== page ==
SECTION ELEVEN

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COLUMN 108, AUGUST 1, 2004
(Copyright 2004 The Blacklisted Journalist)

DRINKING WITH JOHN KEROUAC IN A ROCKAWAY BAR


(Photo by Myles Aronowitz)
(Copyright - Myles Aronowitz)

"You wrote a book? So, what's the name of it??

Hot summer's afternoon in the Sand Bar in the "50s, a fetid, open-aired boardwalk bar at the end of Beach 116th Street in Rockaway, Queens, just a short distance from where the sea begins. The last stop on the A train. Nowhere to go but Europe from here. Hope you know how to swim, baby. The weatherman says its going to hit 98 today. All around the round bar you see a merry-go-round of misery, men with these ruined Hank Williams faces, women that have so much ruin in their eyes you don't want to know what they have seen. You can hardly move in here. You can hardly breathe. It's that crowded. Every time you shift you find yourself plastered up against some older woman wearing a bathing suit that looks like it came off of a Salvation Army rack. The Tom Collinses are lined up like neat rows of soldiers with cherry red hats. Next to them are bowls and bowls of stale pretzels. But they taste good with the wash of the beer. 

They're cooking up hot dogs and hamburgers and Coney Island knishes on a huge, grease-covered hot plate next to the open door of the men's room. Got them sizzling on the grill.  Jesus, look at that older woman's eyes darting over this way. She can't stop looking. Takes a sip from her Seven and Seven and looks over again. And that juke box! Listen to it. Someone played Don Gibson's It's Been a Blue Blue Day again. Give it a break, Goddam it! We're trying to drink in here. We're trying to survive. Look at the build on that woman. She may be old, but damn! She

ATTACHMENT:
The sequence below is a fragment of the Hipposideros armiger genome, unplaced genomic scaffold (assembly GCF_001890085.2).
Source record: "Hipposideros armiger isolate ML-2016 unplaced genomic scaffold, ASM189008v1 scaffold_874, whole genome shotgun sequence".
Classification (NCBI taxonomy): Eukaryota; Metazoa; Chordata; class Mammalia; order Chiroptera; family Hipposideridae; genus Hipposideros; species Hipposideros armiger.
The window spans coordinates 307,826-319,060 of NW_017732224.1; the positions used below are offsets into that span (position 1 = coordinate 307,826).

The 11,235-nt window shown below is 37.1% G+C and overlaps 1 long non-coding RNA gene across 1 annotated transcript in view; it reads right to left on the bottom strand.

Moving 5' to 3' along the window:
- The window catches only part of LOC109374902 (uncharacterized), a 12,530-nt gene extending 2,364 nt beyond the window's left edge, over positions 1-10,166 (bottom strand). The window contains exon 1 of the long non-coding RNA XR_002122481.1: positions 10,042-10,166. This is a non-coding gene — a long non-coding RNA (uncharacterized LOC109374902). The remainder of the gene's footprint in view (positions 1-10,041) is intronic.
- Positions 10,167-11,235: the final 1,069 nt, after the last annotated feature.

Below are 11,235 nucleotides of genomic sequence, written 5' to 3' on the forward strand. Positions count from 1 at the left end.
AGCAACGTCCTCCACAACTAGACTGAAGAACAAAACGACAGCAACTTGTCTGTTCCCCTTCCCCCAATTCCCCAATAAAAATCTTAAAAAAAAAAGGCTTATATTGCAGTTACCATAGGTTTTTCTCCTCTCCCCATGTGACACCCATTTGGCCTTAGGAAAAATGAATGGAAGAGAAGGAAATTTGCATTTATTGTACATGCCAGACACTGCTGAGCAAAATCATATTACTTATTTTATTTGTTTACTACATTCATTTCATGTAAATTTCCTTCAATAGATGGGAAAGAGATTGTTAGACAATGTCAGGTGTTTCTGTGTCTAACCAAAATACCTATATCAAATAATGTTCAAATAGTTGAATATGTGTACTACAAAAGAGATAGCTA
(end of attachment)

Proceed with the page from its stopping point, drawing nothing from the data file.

'. . .That's the shit
Sinatra
always drank. . .'


doesn't look bad in those tight jeans. Fills them out good. But, Christ, her face is ruined. Just look at it. She's darting her eyes over here again. And look at her smoking her ass off. She's going to kill herself. Sure is.  

"Hey, bartender. Fill me up again. Another beer, and give me a bump with it. A little of that Jack D in a side glass."

That's the shit that Sinatra always drank. Kept him living that long. It's better than wine. Look at this guy coming in. He looks like he's wearing only half of his bathing suit it's hanging down so low on his ass.

"Don't fuck with me, man. Nobody better fuck with me."

Oh, Jesus will you listen to this guy and he has to be sitting right next to me.

"Wus your name?? 

"Me??

"Wus your name??

"Name's Pat."

"Don't fuck with me, man."

"Grabbing my cash now, bartender. Moving my shit down to the other end of the bar. Oh, shit. I forgot my cigarettes."

'these are mine," the guy that was doing all the swearing says as he slides the brand-new pack of  Marlboros down the bar toward him like a shuffle board puck he's getting ready to shoot.